RTK ReadyConnect uses a network of 50 cellular service providers to tap into a DOT CORS network and give RTK accuracy without a base station. The usage plans are activated for 30-day periods, so farmers only pay for the service when they are in the field.
AutoFarm plans to introduce additional services, including instant software updates, data transfers, machine interface and vehicle tracking, with its platform.
Equipment Costs Per Acre.
Telematics is ideal for farmers who are interested in tracking equipment costs per acre.
JDLink, for example, allows the manager to set parameters to monitor idle time, working time and transport time. The manager can plug those hours into spreadsheets to analyze fuel use and efficiency.
With performance logs, managers can get a better idea of which machines are incurring the most hours and which are likely to depreciate more quickly.
The technology is also beneficial for operator training, Bartholomay says. "If the manager notices a certain operator idles a machine more often than another, the operator can be instructed on how idling burns fuel and then trained on how to run the machine more efficiently,” he explains.
"Most operators want to do good work, and this technology allows their efficiency to be recorded for managers to see,” adds AGCO's Little. Managers can use the data to establish employee recognition and achievement goals.
Tractors on Curfew.
Another benefit of telematic technology is equipment security. Farmers can establish what is called a geofence, which marks perimeters for where a machine can travel. The system notifies the manager if a machine leaves an established perimeter area.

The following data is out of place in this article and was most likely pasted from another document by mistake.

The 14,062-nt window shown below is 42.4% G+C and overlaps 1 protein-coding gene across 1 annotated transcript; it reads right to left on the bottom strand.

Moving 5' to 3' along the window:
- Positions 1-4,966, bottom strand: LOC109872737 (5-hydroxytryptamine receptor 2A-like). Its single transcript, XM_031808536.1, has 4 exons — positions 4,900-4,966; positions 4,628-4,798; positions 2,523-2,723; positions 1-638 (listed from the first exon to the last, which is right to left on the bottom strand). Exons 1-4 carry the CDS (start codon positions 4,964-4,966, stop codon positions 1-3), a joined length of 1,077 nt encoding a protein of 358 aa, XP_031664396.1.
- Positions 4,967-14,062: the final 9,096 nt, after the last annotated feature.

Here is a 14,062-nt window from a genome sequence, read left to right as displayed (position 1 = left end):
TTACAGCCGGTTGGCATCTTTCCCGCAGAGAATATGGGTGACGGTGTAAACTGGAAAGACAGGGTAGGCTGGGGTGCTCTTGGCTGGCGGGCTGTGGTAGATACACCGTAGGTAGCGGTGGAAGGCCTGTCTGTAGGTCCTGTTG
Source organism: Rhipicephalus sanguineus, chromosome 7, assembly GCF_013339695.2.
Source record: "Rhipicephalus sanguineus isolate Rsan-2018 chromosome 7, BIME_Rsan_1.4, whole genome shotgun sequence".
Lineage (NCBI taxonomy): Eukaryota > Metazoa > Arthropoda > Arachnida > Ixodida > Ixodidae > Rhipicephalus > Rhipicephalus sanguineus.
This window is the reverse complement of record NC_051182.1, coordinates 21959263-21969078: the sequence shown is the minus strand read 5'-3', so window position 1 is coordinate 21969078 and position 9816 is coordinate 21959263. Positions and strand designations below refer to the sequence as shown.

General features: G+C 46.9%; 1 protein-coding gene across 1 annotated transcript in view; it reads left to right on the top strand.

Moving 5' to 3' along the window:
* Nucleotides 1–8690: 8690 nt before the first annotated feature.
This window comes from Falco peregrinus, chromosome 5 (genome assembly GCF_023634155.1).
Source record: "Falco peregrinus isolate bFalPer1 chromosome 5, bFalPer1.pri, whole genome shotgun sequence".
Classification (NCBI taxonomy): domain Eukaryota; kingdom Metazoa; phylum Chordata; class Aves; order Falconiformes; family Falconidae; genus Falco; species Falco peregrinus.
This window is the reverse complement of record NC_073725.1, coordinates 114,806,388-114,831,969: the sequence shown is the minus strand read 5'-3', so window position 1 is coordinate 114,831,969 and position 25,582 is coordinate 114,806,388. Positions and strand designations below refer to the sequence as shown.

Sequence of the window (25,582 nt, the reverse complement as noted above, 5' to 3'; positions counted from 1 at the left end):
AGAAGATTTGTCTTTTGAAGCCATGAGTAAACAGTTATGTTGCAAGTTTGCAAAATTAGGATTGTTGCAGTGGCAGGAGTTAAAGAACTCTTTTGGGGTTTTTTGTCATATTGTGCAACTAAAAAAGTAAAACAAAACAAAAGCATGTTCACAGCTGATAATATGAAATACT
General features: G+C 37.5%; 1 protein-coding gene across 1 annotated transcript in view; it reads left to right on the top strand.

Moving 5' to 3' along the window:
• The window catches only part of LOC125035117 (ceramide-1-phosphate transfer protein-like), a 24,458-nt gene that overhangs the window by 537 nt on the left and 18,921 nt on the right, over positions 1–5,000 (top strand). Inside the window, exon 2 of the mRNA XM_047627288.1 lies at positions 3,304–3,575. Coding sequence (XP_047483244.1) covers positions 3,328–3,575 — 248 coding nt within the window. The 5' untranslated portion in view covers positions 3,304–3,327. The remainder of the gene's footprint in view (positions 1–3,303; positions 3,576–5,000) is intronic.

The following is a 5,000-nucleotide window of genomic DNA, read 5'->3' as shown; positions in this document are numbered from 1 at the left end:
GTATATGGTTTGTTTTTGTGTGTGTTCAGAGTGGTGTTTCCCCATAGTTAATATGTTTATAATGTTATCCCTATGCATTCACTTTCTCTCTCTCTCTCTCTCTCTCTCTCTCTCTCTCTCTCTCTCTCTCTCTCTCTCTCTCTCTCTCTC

The perimeter also can be set up so that a manager is notified if a machine enters a restricted field or area, Bartholomay says.
Another feature is curfew alert, which notifies the manager if a machine is started during established downtime hours. "This is a great tool for theft protection,” he adds.
Managers can set the system to notify them by text message, e-mail or on the Web site.
Infrastructure in Place.
Because telematics is based off of cell phone technology, the coverage across North America is pretty good, Bartholomay says.
"There are pockets in some rural areas where reception is bad, but the combination of a high-gain antennae and storing data until it can be automatically transferred helps,” he says.
If you happen to be in an area where there is no cell coverage, AGCO's system has the ability to record up to 50 running hours of information, Little says. The system will record a snapshot of the machine once every minute. The report will be issued when the machine returns to the coverage area.
There will be expected bumps in the road to telematic adoption, but the major equipment manufacturers agree that the future is now for automated machine monitoring.
AGCO's telematics technology, called AgCommand, has been released on 2010 model combines. The product offering will be expanded to include field installation on TerraGators and RoGators in the first quarter of 2010 with tractors and factory installation to follow later in the year.
John Deere's JDLink system offers two levels of telematic technology: 1) Select, which works for all makes and models, and 2) Ultimate, which is geared for John Deere machines, specifically the 6000, 7000, 8000 and 9000 Series tractors; the new 8R Series; and the 7000 and 7050 self-propelled forage harvesters.
ParaDyme and the Central Business System:
AutoFarm (and its partner Ag Leader Technology) plans to extend its capabilities with the system, but for now it offers two services: remote dealer support and RTK ReadyConnect, which can be activated from the tractor cab.
Top Producer, January 2010